Skip to main content
/entertainment

Oscar-winning actor Karl Malden dead at 97

  • Story Highlights
  • Malden won Oscar for role in "A Streetcar Named Desire"
  • He also starred with Marlon Brando in "On the Waterfront"
  • On TV, he co-starred with Michael Douglas in "The Streets of San Francisco"
Decrease font Decrease font
Enlarge font Enlarge font

LOS ANGELES, California (CNN) -- Veteran actor Karl Malden, who won an Academy Award for his role in "A Streetcar Named Desire," has died at age 97, his manager said Wednesday.

Karl Malden died in his sleep at his Los Angeles home, his manager says.

Karl Malden in "The Streets of San Francisco" in 1974. Malden was nominated for four Emmys for the series.

Malden died in his sleep about 2:30 a.m. Wednesday, said his manager, Bud Ross.

Malden appeared alongside Marlon Brando in two of director Elia Kazan's classic films of the 1950s -- "A Streetcar Named Desire" and "On the Waterfront." He won the best supporting actor Oscar for "Streetcar," which was released in 1951, in 1952 and was nominated for his role as a priest crusading against crooked union bosses in "On the Waterfront."

Ross said he did not know the cause of death.

"It could be a combination of things," Ross said. "He was 97 years old."

Born Mladen George Sekulovich in Gary, Indiana, the bulb-nosed actor made his New York stage debut in 1938 and first appeared in films in the 1940 melodrama "They Knew What They Wanted." After serving in the Army Air Corps in World War II, he made his mark in the New York production of "Streetcar," by Tennessee Williams. Video Watch Malden talk about why he got into acting »

Malden also did extensive work in television, starring with Michael Douglas in the police drama "The Streets of San Francisco" from 1972-77. He was nominated four times for Emmys for the show, and won a supporting-actor Emmy for his part in the miniseries adaptation of the true-crime bestseller "Fatal Vision" in 1985.

His other well-known screen roles include his performances in "Patton," in which he played World War II Gen. Omar Bradley alongside George C. Scott's title character; the steamy "Baby Doll," another Elia Kazan-Tennessee Williams collaboration; and "Gypsy."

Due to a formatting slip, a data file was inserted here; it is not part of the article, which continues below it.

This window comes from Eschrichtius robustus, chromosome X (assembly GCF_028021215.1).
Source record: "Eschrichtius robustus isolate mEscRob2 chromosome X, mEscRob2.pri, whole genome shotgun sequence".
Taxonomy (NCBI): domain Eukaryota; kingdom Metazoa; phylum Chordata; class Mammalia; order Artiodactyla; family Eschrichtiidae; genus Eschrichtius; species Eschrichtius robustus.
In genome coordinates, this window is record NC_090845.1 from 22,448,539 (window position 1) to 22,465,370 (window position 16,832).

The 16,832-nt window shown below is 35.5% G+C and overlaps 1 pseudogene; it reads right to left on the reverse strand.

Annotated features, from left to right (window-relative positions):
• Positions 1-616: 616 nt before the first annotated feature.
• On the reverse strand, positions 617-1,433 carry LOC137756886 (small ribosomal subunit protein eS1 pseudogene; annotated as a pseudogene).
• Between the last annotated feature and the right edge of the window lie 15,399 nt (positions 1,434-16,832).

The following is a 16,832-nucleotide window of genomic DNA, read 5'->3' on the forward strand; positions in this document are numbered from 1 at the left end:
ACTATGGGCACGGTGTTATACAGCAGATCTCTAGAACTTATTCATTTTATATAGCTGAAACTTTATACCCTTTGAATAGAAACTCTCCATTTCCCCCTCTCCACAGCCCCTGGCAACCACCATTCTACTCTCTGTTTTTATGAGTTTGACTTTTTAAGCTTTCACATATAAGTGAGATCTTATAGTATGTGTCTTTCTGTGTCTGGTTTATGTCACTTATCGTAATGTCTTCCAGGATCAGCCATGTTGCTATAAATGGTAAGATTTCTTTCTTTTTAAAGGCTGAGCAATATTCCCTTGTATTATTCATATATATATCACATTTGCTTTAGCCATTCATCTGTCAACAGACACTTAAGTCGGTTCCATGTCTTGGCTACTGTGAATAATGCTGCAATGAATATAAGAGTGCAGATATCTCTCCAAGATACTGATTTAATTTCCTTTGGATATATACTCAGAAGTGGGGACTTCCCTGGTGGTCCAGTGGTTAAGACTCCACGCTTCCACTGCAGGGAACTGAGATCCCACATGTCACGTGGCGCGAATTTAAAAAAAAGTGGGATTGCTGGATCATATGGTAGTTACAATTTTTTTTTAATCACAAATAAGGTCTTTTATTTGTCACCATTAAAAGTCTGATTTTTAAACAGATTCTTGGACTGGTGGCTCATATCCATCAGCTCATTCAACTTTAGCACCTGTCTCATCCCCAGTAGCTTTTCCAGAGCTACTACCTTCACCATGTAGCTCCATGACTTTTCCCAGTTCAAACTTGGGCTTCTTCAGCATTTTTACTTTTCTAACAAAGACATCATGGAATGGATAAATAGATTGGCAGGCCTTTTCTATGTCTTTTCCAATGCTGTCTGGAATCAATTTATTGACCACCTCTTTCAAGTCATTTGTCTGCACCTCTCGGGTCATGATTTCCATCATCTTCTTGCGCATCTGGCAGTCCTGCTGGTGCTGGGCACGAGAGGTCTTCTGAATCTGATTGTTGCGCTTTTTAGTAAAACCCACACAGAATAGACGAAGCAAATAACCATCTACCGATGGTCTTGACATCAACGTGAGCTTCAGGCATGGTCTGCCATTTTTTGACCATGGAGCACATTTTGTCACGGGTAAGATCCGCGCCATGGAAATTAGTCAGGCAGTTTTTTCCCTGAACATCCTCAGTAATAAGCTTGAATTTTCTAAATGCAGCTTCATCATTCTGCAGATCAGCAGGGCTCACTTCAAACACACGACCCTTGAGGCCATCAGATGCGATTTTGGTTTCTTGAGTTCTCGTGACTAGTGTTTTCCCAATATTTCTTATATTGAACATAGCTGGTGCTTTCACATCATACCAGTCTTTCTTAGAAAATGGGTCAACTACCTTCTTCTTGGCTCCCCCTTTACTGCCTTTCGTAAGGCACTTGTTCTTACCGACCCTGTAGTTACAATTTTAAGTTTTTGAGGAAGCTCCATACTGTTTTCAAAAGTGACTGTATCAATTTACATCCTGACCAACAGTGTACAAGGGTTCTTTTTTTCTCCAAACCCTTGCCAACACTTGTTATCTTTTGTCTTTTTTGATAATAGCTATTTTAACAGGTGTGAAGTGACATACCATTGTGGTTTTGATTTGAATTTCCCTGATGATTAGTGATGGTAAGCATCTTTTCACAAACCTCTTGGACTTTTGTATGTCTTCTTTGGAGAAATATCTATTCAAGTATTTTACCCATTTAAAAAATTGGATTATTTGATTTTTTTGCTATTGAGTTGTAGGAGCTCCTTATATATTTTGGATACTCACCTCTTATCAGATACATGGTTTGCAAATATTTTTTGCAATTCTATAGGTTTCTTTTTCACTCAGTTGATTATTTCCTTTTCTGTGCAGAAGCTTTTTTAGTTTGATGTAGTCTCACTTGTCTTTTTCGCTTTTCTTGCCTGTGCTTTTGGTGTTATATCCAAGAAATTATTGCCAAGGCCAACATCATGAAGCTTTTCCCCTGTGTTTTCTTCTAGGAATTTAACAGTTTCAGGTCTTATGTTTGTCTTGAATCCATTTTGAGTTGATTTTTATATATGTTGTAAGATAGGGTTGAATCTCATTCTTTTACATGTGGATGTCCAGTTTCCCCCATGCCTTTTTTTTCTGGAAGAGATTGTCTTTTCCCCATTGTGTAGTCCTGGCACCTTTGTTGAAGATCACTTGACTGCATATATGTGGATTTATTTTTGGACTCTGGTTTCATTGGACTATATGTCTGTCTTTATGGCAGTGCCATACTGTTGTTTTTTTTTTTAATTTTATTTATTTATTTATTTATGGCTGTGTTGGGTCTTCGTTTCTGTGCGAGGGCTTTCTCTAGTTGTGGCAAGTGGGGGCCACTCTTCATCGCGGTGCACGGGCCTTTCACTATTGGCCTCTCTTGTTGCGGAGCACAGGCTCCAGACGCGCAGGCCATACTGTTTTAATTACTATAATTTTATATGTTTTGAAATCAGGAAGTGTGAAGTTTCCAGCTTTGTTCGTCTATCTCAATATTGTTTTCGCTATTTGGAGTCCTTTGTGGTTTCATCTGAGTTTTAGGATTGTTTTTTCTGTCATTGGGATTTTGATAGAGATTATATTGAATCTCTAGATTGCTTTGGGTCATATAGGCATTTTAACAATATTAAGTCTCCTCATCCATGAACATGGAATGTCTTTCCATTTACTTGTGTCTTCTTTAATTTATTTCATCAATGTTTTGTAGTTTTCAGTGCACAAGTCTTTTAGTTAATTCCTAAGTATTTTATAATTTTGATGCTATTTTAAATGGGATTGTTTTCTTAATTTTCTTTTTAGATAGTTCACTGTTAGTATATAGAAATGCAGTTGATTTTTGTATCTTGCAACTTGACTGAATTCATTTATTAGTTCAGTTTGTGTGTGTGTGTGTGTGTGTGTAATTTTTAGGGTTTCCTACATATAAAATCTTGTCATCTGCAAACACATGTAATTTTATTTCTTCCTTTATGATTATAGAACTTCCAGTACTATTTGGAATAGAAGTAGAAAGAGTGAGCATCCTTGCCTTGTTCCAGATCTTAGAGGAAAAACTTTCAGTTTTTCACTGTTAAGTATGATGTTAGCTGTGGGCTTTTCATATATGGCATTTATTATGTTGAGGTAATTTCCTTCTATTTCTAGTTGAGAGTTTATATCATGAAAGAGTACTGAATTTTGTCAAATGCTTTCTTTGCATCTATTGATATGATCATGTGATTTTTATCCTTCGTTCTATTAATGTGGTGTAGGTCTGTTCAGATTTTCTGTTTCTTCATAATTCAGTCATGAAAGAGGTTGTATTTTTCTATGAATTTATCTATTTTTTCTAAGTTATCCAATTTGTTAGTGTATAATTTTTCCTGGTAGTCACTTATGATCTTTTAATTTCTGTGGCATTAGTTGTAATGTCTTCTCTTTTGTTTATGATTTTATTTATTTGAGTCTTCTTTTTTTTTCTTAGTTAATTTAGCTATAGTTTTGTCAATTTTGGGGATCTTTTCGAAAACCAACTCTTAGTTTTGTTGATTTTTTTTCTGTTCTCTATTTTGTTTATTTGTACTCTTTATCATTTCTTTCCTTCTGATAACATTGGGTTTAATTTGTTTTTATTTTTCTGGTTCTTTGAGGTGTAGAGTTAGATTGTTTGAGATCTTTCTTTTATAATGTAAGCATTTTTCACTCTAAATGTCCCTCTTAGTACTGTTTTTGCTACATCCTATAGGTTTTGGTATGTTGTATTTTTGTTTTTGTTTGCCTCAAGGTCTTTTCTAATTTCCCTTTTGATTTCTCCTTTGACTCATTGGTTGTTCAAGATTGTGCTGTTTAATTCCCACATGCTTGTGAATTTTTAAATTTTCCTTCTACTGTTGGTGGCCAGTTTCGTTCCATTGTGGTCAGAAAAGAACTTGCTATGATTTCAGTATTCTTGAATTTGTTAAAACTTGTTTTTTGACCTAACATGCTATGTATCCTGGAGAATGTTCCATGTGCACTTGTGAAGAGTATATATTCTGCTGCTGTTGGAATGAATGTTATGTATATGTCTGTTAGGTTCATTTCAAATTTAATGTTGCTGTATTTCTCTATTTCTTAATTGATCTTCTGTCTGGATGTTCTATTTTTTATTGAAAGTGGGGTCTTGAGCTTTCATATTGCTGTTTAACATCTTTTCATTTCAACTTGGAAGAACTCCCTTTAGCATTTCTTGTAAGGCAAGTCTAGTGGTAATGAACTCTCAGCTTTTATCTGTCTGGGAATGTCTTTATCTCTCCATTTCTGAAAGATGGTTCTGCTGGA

Malden was also famous for a series of television ads for the American Express card, in which he advised viewers, "Don't leave home without it."Video Watch Malden talk why he took such diverse roles »

A memorial service is expected to be held within the next three to four weeks, Ross said.

Malden was the president of the Academy of Motion Picture Arts and Sciences from 1989 to 1992. The Academy is best known for its annual awards, the Oscars.

Malden's "Streetcar" Oscar had its own mini-drama. In 1985, he sent it to the manufacturer in Chicago for replating. But he discovered the award sent back to him was a fake in 2006, when the original appeared for sale on eBay. The Academy sued the sellers, Randy and Matt Mariani, who eventually returned the award.

In 2004, he received the Screen Actors Guild Life Achievement Award.

Malden was born on March 22, 1912, and grew up in Gary. He broke his nose twice playing football in high school, where his athleticism won him a scholarship to Arkansas State Teacher's College in Conway.

After being forbidden by his basketball coach to appear in a school play, Malden left college and began playing semi-pro basketball. He later worked in the steel mills of Gary to save money for drama school.

advertisement

When his acting career began, Malden took his grandfather's first name and rearranged the spelling of his own first name to make his professional last name. He said he changed his name, "to fit theater marquees."

One of Malden's last acting roles was in 2000, according to IMDB.com. He played a priest in an episode of "The West Wing."

All About Obituaries

  • E-mail
  • Save
  • Print
Quick Job Search
keyword(s):
enter city:
Home  |  World  |  U.S.  |  Politics  |  Crime  |  Entertainment  |  Health  |  Tech  |  Travel  |  Living  |  Money  |  Sports  |  Time.com
© 2014 Cable News Network. Turner Broadcasting System, Inc. All Rights Reserved.